Is nuclear war inevitable?

Vladimir Putin warns of a possible nuclear war

Ken Follett suddenly appears on the computer screen, as if he were the genie of the lamp. He wears an unbuttoned gray shirt and smilingly waves from a warm living room, with wooden furniture and a library in the background, in his country house south of Stevenage, in the English county of Hertfordshire. There could be a fireplace and he would look like a leader about to deliver his Christmas speech.

He particularly enjoyed building the character of Kiah, “a very intelligent and brave woman, we follow her from the moment she leaves her village in Africa until she arrives at what we see as normal places, a discotheque, a clothes store, but which have a huge impact on her, she doesn’t believe what she sees, she is perplexed by this kind of thing. It is something that happens to millions of people who leave Africa to come to Europe, I was interested in reflecting that look of astonishment, the clash of realities”.

I write alone on the middle screen. On the left is the story plan. On the right, I write notes about the characters, I’ll show it to you, see? These are the characters and their faces. Wow, you have them drawn? “Always, well, they’re photos or drawings I find from the Internet, actors’ faces sometimes, but I need to see faces that remind me what kind of character I’ve made up.”

Read more  Who is responsible for implementing financial sanctions in the UK?

China vs. the U.S.: a conflict that may be worse than the

3Once war has begun, no other line of demarcation is as immediately clear, as sanctified by convention, as ratified by emotion, as low on the scale of violence, and-perhaps most important of all-as easily defined and understood as the line between using and not using nuclear weapons…. Although the distinction between a nuclear war and a non-nuclear war has its flaws, from a technical point of view, it has a functional significance or utility that transcends any merely technical issue.

8 Second, it would have been extremely difficult to distinguish between tactical and strategic weapons. The American Pershing II, for example, has a range of 1,800 km-enough to reach targets within the western boundary of the Soviet Union-while the Soviet SS-12, with a trajectory of 900 km, could have reached targets in southeastern England or eastern France from launch points east of the Elbe. France, the Soviet Union and the United Kingdom would have considered such strikes as strategic. There was therefore – possibly and even inevitably – a real danger that the party launching nuclear weapons would have been able to classify them as tactical, in that they would have led to an irremediable global nuclear war.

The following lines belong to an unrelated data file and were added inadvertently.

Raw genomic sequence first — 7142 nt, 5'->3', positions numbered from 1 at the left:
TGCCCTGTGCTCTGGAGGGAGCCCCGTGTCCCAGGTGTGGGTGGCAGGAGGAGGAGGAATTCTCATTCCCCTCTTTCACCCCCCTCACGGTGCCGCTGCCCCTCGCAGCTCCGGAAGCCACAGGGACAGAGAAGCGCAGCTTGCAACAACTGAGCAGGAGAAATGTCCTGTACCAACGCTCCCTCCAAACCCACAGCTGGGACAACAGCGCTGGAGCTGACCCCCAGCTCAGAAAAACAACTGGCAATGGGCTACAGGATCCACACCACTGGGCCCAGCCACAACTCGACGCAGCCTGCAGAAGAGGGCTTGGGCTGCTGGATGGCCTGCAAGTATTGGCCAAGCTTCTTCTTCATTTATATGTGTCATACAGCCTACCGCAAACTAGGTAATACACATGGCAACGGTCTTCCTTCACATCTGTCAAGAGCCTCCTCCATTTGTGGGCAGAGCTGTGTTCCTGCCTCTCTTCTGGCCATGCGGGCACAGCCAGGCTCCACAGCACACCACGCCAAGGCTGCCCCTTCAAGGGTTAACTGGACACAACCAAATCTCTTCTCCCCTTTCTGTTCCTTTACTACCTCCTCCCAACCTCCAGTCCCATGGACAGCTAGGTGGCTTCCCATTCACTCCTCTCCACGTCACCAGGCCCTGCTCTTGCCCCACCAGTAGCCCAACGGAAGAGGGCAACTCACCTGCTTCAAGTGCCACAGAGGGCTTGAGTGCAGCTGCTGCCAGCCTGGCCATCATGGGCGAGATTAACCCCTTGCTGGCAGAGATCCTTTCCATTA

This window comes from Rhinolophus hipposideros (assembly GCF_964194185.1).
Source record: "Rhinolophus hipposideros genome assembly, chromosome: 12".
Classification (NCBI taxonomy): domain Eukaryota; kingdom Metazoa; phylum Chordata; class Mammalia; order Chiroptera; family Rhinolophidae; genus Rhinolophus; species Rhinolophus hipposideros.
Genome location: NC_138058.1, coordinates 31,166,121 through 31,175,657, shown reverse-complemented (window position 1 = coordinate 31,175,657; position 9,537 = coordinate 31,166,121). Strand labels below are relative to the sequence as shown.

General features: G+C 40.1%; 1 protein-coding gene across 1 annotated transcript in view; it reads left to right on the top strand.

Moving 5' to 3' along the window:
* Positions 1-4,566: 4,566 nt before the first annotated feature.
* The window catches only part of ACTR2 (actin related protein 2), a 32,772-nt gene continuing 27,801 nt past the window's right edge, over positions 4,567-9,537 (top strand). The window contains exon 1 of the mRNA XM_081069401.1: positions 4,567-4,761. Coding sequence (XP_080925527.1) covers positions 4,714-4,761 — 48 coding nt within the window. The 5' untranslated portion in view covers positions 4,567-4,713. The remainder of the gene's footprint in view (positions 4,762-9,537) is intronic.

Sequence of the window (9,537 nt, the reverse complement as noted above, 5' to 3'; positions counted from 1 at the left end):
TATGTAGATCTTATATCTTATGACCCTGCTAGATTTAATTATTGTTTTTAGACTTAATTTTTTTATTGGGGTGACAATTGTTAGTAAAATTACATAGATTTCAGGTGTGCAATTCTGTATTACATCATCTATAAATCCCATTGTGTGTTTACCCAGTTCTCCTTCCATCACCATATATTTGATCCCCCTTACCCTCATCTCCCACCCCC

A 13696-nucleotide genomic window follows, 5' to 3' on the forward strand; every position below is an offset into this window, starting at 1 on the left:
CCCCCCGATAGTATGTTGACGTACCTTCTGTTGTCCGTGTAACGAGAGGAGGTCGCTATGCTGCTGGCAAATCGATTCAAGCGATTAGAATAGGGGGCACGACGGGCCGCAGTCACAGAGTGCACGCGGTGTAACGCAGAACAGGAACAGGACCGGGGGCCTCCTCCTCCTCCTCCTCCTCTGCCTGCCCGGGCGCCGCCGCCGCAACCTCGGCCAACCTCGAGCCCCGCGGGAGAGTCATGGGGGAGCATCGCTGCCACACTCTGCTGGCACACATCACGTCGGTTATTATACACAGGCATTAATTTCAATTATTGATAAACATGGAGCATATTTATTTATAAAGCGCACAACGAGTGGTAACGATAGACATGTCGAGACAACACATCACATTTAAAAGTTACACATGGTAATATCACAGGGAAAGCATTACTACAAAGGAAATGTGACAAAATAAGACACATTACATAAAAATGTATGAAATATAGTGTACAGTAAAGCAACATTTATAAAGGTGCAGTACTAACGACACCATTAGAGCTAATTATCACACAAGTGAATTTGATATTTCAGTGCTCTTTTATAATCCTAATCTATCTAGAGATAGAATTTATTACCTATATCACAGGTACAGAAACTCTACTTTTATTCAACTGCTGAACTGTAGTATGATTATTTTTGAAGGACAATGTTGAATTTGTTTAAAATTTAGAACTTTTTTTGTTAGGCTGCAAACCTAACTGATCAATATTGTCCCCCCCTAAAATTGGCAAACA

Pyongyang accuses U.S. of hatching an inevitable war

Most people live with minimal thought about the consequences or likelihood of nuclear war.    The consequences are generally understood to be catastrophic. Perhaps because of this there is a tendency to believe that the likelihood of nuclear war is extremely low. But is this really the case, and should people feel safe from nuclear war based only on the perception that it is unlikely to occur?

Read more  How many Arrt rules of ethics are there?

I asked several people working for nuclear disarmament, all of them associates of the Nuclear Age Peace Foundation, for their views on the likelihood of nuclear war.

I then asked John Avery, associate professor of quantum chemistry at the University of Copenhagen, for his view of the likelihood of nuclear war at the end of the 21st century. He replied:

“I’m not sure if I can provide any kind of numerical value or calculation for estimating the risk of nuclear war in a given time period.    But I would certainly say that unless human beings manage to eliminate nuclear arsenals, and probably the very institution of war itself, I think it is inevitable that nuclear weapons will be used long before the end of the century. There are too many weapons in too many places/countries . . . I think there are about 15,000 nuclear weapons, right? …. And there are too many conflicts and injustices and power-hungry people who have access to and control over these weapons. There are too many possibilities for miscalculation, technological failures, and just plain irrational behavior to imagine that we can continue indefinitely to avoid using nuclear weapons in conflict.

ALARM US vs. North Korea, on the Brink of Conflict

You are here / Home / World / Nuclear war with U.S. is inevitable, North Korea warnsRead: 2 minutes “The question that remains to be asked is: When will war break out?” said North Korea’s Foreign Ministry spokesman on Wednesday night.

Tensions between North Korea and the United States have once again reached a previously unseen peak after the Pyongyang regime warned this week that a nuclear war on the Korean peninsula is “inevitable.”

Read more  What triggers an HMRC investigation?

Yesterday, a North Korean foreign ministry spokesman said that joint military exercises by the U.S. and South Korean militaries, coupled with insistent U.S. threats of a preemptive war have made the outbreak of a nuclear conflict “an established fact”.

“The question that remains to be asked is: When will war break out?” the North Korean Foreign Ministry spokesman said Wednesday night in a statement released by the official KCNA news agency.